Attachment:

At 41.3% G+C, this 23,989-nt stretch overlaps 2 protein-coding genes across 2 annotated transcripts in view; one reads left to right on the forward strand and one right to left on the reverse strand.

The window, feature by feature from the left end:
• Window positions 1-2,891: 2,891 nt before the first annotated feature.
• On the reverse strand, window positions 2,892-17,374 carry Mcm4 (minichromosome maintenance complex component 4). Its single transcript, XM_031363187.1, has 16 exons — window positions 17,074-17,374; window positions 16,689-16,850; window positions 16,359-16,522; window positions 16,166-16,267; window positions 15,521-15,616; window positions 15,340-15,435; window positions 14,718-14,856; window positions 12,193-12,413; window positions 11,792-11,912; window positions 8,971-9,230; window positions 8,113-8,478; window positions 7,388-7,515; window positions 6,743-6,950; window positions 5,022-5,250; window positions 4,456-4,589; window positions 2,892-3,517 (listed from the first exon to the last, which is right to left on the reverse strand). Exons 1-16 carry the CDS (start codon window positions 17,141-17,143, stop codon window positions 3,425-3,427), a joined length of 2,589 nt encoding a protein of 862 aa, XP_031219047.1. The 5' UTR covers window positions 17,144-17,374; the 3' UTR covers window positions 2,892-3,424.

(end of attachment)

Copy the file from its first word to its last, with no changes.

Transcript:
At 41.3% G+C, this 23,989-nt stretch overlaps 2 protein-coding genes across 2 annotated transcripts in view; one reads left to right on the forward strand and one right to left on the reverse strand.

The window, feature by feature from the left end:
• Window positions 1-2,891: 2,891 nt before the first annotated feature.
• On the reverse strand, window positions 2,892-17,374 carry Mcm4 (minichromosome maintenance complex component 4). Its single transcript, XM_031363187.1, has 16 exons — window positions 17,074-17,374; window positions 16,689-16,850; window positions 16,359-16,522; window positions 16,166-16,267; window positions 15,521-15,616; window positions 15,340-15,435; window positions 14,718-14,856; window positions 12,193-12,413; window positions 11,792-11,912; window positions 8,971-9,230; window positions 8,113-8,478; window positions 7,388-7,515; window positions 6,743-6,950; window positions 5,022-5,250; window positions 4,456-4,589; window positions 2,892-3,517 (listed from the first exon to the last, which is right to left on the reverse strand). Exons 1-16 carry the CDS (start codon window positions 17,141-17,143, stop codon window positions 3,425-3,427), a joined length of 2,589 nt encoding a protein of 862 aa, XP_031219047.1. The 5' UTR covers window positions 17,144-17,374; the 3' UTR covers window positions 2,892-3,424.